Flashcards in Diebel- Cell mediated cytotoxicity Deck (48):
What does cell mediated immunity do?
Recognizes pathogen infected cells/cells w/ genetic alterations and kills them
What are antigen non-specific effector cells?
What are antigen specific effector cells?
CD8 T cells
CD4 T cells
What are three ways to induce the cytotoxic response?
1. Non-self recognition: CTL recognizes MCHI bound to non-self antigen
2. Missing self recognition: NK binds to cell w/ activated ligand but lacks MCH I
3. Recognition of stress induced ligands: NK receptor binds activating ligand and stress induced ligand
What are the two mechanisms CTLs and NK cells use to kill? How is this different from NK T cells?
Cytotoxic granules and FASL-FAS interactions
NK T cells use FASL interactions predominately but can also activate NK cells INDIRECTLY
What is a CTL-P? When does it mature?
Naive T cell
Matures after interaction w/ Th CD4 T cell
What are the three sequential signals necessary for CTL-P maturation?
1. antigen specific signal- TCR recognizing MCH II
2. costimulatory signal- CD28:B7
3. Th1--> secretes IL-2--> proliferation and differentiation of CTL-P to CTL
What are the two ways to license a DC?
1. Engagement w/ activated CD40L and Helper T
2. Indirect interaction w/ pathogen--TLR molecule
What control mechanism is used to prevent self recognition by CTLs?
An antigen is only presented to CTL-P through MCH I AFTER:
1. APC has "found" an pathogen through a TLR
2. A CD4 has "told" it that it has found a pathogen
Which type of DC licensing (CD4 or TLR) is better for optimal proliferation/memory generation?
CD4 T cell
What does a naive CTL-P express and what does it NOT?
CD45RA--(differentiates naive from mature)
Low levels of CD2 and LFA-1
NO IL-2 or IL-2R
NO cytotoxic activity
What type of IL-2R does a mature CTL express?
HIGH affinity IL-2 R that requires high levels of IL-2 to proliferate
What are other characteristics of CTLs in regards to IL-2, adhesion molecules, cytotoxicity, etc.?
Synthesizes LOW levels of IL-2
HIGH levels of CD2 and LFA-21
What IL is required to reactivate a memory CTL?
LOW levels of IL-2 for memory cells to become mature effector cells
How do mature CTLs bind target cells?
1. TCR recognizes MCH I on target cell
2. LFA I on CTL binds ICAM on target cell
3. Antigen activation converts LFA 1 from low to high affinity state for better binding
4. After 5-10 mins LFA-1 returns to low affinity state--> dissociation of CTL from target cell
What are the molecules used for CTL killing?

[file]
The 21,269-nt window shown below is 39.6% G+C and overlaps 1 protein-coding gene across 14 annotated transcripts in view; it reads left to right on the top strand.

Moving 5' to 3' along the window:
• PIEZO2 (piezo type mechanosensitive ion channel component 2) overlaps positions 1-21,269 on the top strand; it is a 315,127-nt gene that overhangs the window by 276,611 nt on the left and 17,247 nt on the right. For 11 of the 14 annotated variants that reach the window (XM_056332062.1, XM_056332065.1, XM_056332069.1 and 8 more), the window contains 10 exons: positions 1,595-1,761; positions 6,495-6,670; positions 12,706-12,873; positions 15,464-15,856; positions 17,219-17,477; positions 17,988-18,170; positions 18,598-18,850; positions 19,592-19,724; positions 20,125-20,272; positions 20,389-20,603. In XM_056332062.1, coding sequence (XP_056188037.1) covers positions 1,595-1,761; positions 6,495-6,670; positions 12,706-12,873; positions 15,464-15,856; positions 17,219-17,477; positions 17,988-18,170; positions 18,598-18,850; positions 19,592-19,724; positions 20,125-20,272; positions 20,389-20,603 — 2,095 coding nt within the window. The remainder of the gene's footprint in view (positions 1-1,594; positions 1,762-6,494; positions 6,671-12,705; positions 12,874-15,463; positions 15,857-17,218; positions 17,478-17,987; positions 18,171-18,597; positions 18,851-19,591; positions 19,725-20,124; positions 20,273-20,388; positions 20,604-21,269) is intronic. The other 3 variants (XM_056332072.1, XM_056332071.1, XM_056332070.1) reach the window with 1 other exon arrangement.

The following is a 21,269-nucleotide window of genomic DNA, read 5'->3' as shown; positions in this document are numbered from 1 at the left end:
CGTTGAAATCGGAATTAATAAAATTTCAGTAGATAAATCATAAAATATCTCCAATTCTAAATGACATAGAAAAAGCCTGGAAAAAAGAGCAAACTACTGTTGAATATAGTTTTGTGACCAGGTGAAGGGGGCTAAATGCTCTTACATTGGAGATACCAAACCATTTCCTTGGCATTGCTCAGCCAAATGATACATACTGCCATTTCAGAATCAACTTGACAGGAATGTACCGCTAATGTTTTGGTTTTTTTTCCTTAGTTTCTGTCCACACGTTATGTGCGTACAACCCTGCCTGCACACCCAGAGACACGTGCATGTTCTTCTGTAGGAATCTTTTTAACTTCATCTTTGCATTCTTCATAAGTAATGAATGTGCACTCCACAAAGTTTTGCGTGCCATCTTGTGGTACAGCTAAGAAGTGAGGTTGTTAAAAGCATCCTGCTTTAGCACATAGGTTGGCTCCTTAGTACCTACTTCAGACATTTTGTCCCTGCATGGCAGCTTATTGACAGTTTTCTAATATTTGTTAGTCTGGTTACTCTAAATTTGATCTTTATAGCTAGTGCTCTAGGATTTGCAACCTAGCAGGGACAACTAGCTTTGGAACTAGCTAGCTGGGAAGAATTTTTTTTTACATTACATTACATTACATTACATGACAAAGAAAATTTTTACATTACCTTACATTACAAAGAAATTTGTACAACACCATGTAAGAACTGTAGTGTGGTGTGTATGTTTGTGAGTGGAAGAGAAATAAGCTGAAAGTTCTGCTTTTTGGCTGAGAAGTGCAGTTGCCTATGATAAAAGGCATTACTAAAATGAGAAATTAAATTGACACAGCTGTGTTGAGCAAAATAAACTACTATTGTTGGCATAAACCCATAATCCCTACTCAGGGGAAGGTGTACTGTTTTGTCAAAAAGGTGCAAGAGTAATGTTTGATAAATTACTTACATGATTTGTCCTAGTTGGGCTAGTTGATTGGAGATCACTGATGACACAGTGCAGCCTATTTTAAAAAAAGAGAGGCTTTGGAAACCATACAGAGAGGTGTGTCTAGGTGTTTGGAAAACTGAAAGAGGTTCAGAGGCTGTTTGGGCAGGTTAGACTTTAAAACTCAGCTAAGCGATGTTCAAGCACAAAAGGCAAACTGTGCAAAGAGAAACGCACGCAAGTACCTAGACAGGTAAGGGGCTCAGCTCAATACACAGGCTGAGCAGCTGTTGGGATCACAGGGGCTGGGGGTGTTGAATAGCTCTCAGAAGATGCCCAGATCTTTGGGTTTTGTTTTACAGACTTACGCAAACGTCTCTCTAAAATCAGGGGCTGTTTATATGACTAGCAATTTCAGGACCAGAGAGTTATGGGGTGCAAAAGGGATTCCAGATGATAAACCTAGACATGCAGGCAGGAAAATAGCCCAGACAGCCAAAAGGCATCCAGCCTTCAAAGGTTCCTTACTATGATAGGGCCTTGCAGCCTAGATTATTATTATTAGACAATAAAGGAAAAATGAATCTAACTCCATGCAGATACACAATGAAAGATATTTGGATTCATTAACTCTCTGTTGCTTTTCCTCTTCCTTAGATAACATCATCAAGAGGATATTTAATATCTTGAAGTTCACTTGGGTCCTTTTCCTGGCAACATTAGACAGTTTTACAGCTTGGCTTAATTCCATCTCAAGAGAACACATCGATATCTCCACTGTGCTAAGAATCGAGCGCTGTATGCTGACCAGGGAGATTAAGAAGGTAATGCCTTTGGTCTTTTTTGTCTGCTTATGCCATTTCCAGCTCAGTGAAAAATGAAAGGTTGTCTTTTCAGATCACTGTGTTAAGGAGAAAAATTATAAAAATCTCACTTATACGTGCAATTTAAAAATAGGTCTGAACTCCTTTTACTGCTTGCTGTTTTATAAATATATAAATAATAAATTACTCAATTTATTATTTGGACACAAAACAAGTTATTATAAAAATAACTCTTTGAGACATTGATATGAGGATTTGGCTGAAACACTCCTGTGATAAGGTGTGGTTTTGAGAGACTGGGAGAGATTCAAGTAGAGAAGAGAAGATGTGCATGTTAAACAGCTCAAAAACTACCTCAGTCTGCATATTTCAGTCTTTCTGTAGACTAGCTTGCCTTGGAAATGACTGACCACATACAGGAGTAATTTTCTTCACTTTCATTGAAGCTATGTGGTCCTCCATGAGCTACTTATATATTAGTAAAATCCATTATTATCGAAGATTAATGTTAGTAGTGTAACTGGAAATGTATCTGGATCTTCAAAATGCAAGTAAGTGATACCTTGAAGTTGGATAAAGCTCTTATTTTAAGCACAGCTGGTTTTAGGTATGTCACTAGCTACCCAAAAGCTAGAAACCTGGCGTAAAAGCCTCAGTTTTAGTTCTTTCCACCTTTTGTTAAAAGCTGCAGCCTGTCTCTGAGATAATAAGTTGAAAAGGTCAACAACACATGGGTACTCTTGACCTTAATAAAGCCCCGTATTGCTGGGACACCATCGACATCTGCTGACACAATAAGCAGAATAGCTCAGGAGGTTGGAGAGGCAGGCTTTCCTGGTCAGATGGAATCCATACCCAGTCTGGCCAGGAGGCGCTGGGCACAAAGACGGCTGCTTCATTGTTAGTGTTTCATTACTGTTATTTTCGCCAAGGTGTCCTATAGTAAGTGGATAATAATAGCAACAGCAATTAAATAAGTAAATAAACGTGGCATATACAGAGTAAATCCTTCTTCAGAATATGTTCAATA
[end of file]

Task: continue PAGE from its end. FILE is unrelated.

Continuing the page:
perforin, granzyme, fas, TNF
Forms pore >
granzyme molecules go through
pass through pore formed by perforin>
activate apoptosis by cleavage of caspaces
MOA: Fas L
Membrane bound Fas L binds to Fas on membrane of target cell and initiates killing
Activates apoptosis by cleavage of caspaces
CTLS kill by TNF production and secretion
What are the two main pathways to apoptosis?
1. Serine proteases (granzymes) cleave Bid and procaspace 3--> apoptosis
2. FasL binds Fas and activates death domains that cleave caspace 8--> apoptosis
What do NK cells do?
Kill virus infected cells
intracellular pathogen infected cells
EARLY defense against virus
NK cells are induced by....
IFN, alpha, beta, gamma
NK cells produce...
What does IFN-y do?
1. tilts IR toward Th1 cells (inhibit Th2 and induce IL-12 production by macrophages and DC)
2. Activates M1 and NK
What are the differences between NK and CTL?
express CD 16 and FcyRIII
Not educated in the thymus (not antigen driven)
Don't undergo rearrangement of receptor genes
Killing is NOT restricte to MCH
What is similar between NK and CTLs?
NK uses FasL, perforin, granzyme and TNF just like the other big kids
What are the two types of receptors found on NK cells?
What binds to lectin-like receptors? and what components make up the lectin receptor?
proteins rather than polysaccharides
CD94 associates w/ membors of the NKG2 family via a disulphide bond
The inhibitory lectin receptor has what components?
NKG2A w/ intracellular ITIMS
The non-inhibitory lectin receptor has what components?
NKG2C w/ charged lysine residue that allows it to interact w/ ITAM
I think ITAM.
What are KIR receptors? What do they bind to? When do they appear?
Immnoglobulin like receptors
bind to MHC class I
Late in maturation when the cell is ready to perform effector function
What is the difference between the inhibitory KIR and the activating KIR?
Inhibitory- long cytoplasmic tials that contain ITIM
Activating- short cytopalsmic tails w/ a charged lysine residue which allows them to associate w/ ITAM
What happens if an antigen recognition signal is given to NK cells and MHC I levels are HIGH?
What happens if an antigen recognition signal is given to NK cells and MHC I levels are LOW?
What does HLA-E do?
Presents leader peptides from MHC I molecucles and presents them to NK CD94 cells
What is the advantage of having HLA-E?
It's a fall back mechanism to prevent NK cell killing when you have trouble getting MHC I out to surface or when there isn't proper loading.
HLA-E prevents NK killing
If both activating and inhibitory signals are stimulating NK cells what happens?
Inhibitory overrides the activating
How do NK cells and CTL cells complement each other?
NK MAKS presence of foreign antigen on MHC I
CTL EXPRESS foreign antigen on MCH I
NK cells express _____ and _____ receptors.
CTL express _____ and _______ receptors.
lectin like, KIR
How are NKT cells different from CTLS?
TCR is invariant
TCR doesn't recognize MHC bound peptides but does recognize glycolipids presented by CD1d
What surface markers do NKT cells represent
What do NKT cells do?
kill bacteria and tumor cells
What effector cells are associated w/ ADCC?
What is the mechanism by which ADCC cells kill?
Bind antigen via ab through Fc receptor
Killing is mediated by cytosolic enzyme release (TNF, perforin, granzyme depending on the cell)
What cells release TNF?
What cells release peforin?